a matter of working it out or giving it some deep thouht. it was so callous and lacking in any sense that she was about to destroy two lives.

That is what i don't understand. It didn't seem to me she felt backed into a corner or that there really wasn't anything else she could do, but that she simply didn't care. this was easier, go for it.

I have no trouble giving birth or getting pregnant (though at 46 if I set out and try maybe I will) but if the article about her was indicative of most people who seek abortion, than my mind on the issue has changed, radically. By her.

I've always thought that most people come to these decisions after thinking about them good and hard. Two fetuses are two potential babies; they aren't toppings on a burger.

I don't like abortion, never have, but always thought the way to combat it was through social reforms, enhnacing the opportunities for mothers and mother's to be so that finances never have to be a factor, and science, so no woman needs to endanger herself to give birth. But I read that, and I kept thinking about the article and Amy and a few other things she said and I wondered if this wasn't a result of free acceess to abortion.

So is this the making of a pro-lifer? I don't know. i'm still mulling it all over. But like i said, it has changed my perspective, quite a bit.

Posted by: Rachel Ann at Jul 21, 2004 5:08:13 AM

Rachel Ann, I agree that the way to reduce abortion is through social reform. Indeed, that is what has already been going on for some time...fewer women are seeking abortion than in years past because we have more options. At the time Roe was instituted, it was perfectly legal to deny jobs to pregnant women, deny schooling to pregnant--or nonpregnant---women....with life conditions like that, it's no wonder many women saw abortion as the most workable solution.

I'd hardly say there's been a sea change in attitude though. A quick trip through the blogosphere will reveal many so-called "pro-life" folks who believe that single mothers (like myself...you know, the ones who didn't choose abortion?) are mortal sinners who should be punished. How? Well, I've seen calls for a return to the days of throwing pregnant women out of school, calls for denying pregnant women jobs, and---my favorite!---a return to calling children bastards!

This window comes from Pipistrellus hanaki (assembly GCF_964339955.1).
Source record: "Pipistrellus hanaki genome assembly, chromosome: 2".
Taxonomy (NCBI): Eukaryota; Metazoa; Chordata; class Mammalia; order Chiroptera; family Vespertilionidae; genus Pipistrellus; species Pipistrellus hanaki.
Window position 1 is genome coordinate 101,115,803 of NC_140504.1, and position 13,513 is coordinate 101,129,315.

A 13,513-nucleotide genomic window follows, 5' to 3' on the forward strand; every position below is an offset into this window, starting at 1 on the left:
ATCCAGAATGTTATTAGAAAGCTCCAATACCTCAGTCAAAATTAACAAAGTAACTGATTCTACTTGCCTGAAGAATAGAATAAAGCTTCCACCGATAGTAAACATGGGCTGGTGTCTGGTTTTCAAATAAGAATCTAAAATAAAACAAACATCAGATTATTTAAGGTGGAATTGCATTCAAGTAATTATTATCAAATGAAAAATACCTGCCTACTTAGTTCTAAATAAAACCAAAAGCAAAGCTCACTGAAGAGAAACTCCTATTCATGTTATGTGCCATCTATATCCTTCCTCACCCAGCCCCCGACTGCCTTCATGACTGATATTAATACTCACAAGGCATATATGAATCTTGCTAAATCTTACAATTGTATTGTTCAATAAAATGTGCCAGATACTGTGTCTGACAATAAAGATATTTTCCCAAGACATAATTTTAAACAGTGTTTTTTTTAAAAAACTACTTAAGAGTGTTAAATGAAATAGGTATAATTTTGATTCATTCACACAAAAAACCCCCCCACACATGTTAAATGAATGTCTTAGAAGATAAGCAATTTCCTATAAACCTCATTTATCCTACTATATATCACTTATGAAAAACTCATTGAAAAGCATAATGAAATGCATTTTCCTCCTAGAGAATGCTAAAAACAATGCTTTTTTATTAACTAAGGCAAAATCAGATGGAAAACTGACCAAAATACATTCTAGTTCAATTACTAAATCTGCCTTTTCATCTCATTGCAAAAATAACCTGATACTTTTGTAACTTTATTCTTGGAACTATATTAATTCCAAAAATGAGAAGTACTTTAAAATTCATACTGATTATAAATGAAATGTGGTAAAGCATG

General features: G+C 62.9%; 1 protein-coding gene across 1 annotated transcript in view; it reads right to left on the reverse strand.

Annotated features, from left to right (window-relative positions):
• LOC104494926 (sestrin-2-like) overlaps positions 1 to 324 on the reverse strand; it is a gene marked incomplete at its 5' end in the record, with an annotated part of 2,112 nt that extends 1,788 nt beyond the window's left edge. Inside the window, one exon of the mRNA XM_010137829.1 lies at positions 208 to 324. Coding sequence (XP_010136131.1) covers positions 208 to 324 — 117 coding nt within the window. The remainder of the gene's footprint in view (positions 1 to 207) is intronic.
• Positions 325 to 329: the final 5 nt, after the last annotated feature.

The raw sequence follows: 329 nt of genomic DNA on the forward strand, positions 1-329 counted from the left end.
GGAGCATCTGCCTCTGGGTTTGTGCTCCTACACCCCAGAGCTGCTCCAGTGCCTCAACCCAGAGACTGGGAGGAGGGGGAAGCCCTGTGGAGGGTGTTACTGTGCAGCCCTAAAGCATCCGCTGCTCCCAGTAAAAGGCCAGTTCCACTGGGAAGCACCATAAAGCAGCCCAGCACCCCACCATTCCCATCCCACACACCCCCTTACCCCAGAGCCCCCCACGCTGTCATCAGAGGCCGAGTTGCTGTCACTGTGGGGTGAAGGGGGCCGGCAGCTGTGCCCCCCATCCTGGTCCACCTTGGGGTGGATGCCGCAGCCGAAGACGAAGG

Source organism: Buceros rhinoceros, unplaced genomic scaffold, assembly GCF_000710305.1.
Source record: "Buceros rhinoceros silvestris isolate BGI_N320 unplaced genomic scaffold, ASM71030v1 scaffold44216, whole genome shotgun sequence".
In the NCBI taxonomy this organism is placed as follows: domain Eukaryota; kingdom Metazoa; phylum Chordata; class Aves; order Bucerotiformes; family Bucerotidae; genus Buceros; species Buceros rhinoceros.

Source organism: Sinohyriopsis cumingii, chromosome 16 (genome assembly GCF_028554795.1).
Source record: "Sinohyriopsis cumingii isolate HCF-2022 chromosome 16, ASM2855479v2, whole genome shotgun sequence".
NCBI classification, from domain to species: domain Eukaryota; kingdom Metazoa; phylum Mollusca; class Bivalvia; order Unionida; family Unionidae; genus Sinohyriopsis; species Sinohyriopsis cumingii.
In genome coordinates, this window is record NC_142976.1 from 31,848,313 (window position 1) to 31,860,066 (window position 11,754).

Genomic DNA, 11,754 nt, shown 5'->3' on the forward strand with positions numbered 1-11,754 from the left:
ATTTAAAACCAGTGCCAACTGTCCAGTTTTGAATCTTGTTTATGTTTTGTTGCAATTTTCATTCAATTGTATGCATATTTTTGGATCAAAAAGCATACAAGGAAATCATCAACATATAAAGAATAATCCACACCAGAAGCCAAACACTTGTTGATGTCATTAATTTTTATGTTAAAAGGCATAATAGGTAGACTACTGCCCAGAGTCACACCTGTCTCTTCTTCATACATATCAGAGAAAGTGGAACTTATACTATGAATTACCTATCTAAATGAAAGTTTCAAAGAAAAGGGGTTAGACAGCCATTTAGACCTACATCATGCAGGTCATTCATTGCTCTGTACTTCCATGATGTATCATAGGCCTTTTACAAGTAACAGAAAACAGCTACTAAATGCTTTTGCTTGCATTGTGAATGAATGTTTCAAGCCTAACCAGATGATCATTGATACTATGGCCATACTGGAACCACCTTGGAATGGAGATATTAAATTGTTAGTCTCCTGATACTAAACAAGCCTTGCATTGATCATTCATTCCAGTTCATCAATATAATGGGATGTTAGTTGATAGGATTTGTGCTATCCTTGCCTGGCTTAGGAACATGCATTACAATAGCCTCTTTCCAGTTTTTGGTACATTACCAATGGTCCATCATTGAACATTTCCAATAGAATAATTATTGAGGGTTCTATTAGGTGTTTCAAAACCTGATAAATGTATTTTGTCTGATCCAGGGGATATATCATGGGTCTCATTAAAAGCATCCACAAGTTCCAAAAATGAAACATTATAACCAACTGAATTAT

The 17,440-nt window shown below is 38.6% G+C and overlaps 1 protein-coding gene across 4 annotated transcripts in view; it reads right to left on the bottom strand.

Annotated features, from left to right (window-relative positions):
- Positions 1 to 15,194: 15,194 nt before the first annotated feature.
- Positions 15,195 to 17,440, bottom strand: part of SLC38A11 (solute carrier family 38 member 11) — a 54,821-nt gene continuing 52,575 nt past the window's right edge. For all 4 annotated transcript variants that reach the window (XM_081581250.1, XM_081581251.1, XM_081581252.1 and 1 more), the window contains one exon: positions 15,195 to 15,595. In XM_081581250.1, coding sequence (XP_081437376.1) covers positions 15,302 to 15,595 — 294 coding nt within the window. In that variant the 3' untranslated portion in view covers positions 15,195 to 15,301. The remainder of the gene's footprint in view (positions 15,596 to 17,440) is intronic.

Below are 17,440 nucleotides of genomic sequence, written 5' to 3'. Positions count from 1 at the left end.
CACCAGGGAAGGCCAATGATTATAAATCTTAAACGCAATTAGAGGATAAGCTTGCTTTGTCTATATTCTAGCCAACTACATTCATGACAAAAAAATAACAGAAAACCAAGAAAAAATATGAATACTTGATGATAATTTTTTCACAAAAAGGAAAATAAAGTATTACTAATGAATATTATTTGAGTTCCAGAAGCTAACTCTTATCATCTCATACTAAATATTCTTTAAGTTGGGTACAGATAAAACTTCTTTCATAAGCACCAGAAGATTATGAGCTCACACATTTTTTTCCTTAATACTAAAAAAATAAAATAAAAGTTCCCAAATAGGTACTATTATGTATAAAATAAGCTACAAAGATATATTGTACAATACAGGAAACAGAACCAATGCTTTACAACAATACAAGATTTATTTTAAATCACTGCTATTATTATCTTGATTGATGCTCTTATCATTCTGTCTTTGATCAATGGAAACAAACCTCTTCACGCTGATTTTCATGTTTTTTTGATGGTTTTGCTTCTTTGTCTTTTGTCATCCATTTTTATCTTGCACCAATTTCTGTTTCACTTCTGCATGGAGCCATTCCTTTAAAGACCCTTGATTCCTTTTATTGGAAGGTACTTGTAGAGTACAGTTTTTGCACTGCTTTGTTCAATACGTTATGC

That this is not the route to go, you don't need a trip in the time machine to determine. Just look at the many countries where abortion is illegal. Doesn't mean abortions aren't taking place, does it?

Anyway...when I read about Ms. Richards, the first thing I flashed on was premature birth, because that was my experience. Fertility specialists often recommend selective abortion for multiples not because of any health risk to the mother, but the risk of prematurity. This is a common practice. Perhaps she made that quick comment in the doctor's office because of her familiarity with that situation...I don't know, and neither do you. It's a medical decision. And not yours or mine to make.

Posted by: amarettiXL at Jul 21, 2004 7:38:00 AM

Anonymous--giving a child up for adoption is not like giving away a pair of shoes. I know someone who had to do it, and it almost destroyed her.

Pregnancy affects a womans body and health. Carrying *triplets* magnifies these risks. It's all very well and good for men to want to choose for me to carry a pregnancy to term, *they* aren't the ones who face the physical risks. If I was in her shoes and wanted a baby, I'd probably do the same thing. Multiple births can hurt the (surviving) babies and can put the mother in great peril. If that makes me a cold, selfish, murderer, so be it.

Posted by: Sheelzebub at Jul 21, 2004 9:29:49 AM

What amazes me is how many people feel entitled to judge...and want their judgments turned into law. I read a comment that said that this woman was "certainly going to hell". It's so nice to have an in-track to God's mind.

Posted by: Emma at Jul 21, 2004 11:21:01 AM